Oil prices climb back up as US and China put trade war “on hold”

Oil prices rose on Monday after news that China and the US have put a trade war “on hold”.

Bent crude futures were $79.07 at 0636 GMT, up 56 cents, or 0.71%, from the last closing price. US West Texas Intermediate (WTI) crude futures rose to $71.78 a barrel, up 50 cents, or 0.7 percent, from the last close.

Global markets were lifted after U.S. Treasury Secretary Steven Mnuchin said on Sunday that the US and China have agreed to drop tariff threats as they work on reaching a wider trade agreement.

U.S. bank Morgan Stanley said that the “temporary trade dispute will de-escalate over time through negotiation.”

“Both sides plan to work on implementing agriculture and energy purchases and to continue to negotiate on manufacturing and service trade, bilateral investment and intellectual property protection in coming months,” the bank added.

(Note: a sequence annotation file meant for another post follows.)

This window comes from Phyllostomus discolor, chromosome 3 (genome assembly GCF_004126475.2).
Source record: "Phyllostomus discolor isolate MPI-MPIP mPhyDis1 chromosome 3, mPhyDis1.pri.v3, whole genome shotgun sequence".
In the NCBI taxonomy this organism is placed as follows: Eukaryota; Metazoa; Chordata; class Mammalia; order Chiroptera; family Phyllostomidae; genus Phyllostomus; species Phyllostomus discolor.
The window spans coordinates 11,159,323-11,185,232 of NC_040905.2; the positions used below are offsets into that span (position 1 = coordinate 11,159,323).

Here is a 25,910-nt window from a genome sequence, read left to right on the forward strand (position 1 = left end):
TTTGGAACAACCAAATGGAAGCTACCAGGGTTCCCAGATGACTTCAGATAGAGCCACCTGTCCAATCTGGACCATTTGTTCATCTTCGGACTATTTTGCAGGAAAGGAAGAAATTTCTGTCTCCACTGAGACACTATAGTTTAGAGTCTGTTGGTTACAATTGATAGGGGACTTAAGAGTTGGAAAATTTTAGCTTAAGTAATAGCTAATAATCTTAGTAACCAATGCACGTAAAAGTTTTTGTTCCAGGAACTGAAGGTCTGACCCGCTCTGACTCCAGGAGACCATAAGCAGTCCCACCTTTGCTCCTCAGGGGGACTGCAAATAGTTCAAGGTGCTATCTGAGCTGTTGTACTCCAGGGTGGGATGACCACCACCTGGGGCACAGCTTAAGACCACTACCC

Oil prices hit $80 a barrel last week for the first time in four years which was nearly three times higher than its price in early 2016 when it was $29 a barrel.

The price of oil has surged amid a strong global economy and efforts by Opec and Russia to keep supply in check by curbing production in 2017. US President Donald Trump’s decision to pull the country from the Iran nuclear deal also sent crude prices up and Venezuela’s economic crisis has severely affected oil output in the country.

BP boss expects oil prices expect to retreat back to $50 to $65 a barrel 

BP’s Chief Executive Bob Dudley told Reuters that he sees oil price falling to between $50 and $65 a barrel because of an expansion in US shale production and the potential for Opec producers to exceed their quotas to replace potential falls in Iranian supplies caused by sanctions.

 

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